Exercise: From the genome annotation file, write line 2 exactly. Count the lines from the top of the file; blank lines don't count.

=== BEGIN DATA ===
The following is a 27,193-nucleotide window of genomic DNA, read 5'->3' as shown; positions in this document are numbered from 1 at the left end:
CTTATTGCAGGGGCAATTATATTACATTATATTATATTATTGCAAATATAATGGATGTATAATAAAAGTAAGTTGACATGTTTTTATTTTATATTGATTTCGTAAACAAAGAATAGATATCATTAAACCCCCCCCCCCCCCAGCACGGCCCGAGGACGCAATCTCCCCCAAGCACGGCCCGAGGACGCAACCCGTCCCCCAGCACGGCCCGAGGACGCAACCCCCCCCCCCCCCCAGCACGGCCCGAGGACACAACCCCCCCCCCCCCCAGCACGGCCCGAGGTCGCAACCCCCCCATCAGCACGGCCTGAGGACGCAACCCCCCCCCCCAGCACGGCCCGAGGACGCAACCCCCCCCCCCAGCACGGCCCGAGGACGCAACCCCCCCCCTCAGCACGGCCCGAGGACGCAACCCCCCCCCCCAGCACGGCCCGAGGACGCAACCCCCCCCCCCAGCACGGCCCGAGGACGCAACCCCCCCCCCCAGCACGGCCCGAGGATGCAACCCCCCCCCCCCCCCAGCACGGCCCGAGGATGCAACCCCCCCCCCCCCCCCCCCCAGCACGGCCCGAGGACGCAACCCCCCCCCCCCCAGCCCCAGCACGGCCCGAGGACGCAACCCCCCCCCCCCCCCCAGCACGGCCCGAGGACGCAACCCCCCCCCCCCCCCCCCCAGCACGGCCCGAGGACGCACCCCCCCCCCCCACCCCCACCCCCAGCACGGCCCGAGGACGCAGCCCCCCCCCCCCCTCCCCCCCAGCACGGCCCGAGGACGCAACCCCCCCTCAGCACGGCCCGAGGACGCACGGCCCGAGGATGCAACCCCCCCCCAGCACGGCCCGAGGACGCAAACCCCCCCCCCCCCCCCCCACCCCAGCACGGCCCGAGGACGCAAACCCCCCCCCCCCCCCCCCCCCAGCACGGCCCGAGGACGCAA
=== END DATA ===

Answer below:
CTTATTGCAGGGGCAATTATATTACATTATATTATATTATTGCAAATATAATGGATGTATAATAAAAGTAAGTTGACATGTTTTTATTTTATATTGATTTCGTAAACAAAGAATAGATATCATTAAACCCCCCCCCCCCCCAGCACGGCCCGAGGACGCAATCTCCCCCAAGCACGGCCCGAGGACGCAACCCGTCCCCCAGCACGGCCCGAGGACGCAACCCCCCCCCCCCCCCAGCACGGCCCGAGGACACAACCCCCCCCCCCCCCAGCACGGCCCGAGGTCGCAACCCCCCCATCAGCACGGCCTGAGGACGCAACCCCCCCCCCCAGCACGGCCCGAGGACGCAACCCCCCCCCCCAGCACGGCCCGAGGACGCAACCCCCCCCCTCAGCACGGCCCGAGGACGCAACCCCCCCCCCCAGCACGGCCCGAGGACGCAACCCCCCCCCCCAGCACGGCCCGAGGACGCAACCCCCCCCCCCAGCACGGCCCGAGGATGCAACCCCCCCCCCCCCCCAGCACGGCCCGAGGATGCAACCCCCCCCCCCCCCCCCCCCAGCACGGCCCGAGGACGCAACCCCCCCCCCCCCAGCCCCAGCACGGCCCGAGGACGCAACCCCCCCCCCCCCCCCAGCACGGCCCGAGGACGCAACCCCCCCCCCCCCCCCCCCAGCACGGCCCGAGGACGCACCCCCCCCCCCCACCCCCACCCCCAGCACGGCCCGAGGACGCAGCCCCCCCCCCCCCTCCCCCCCAGCACGGCCCGAGGACGCAACCCCCCCTCAGCACGGCCCGAGGACGCACGGCCCGAGGATGCAACCCCCCCCCAGCACGGCCCGAGGACGCAAACCCCCCCCCCCCCCCCCCACCCCAGCACGGCCCGAGGACGCAAACCCCCCCCCCCCCCCCCCCCCAGCACGGCCCGAGGACGCAA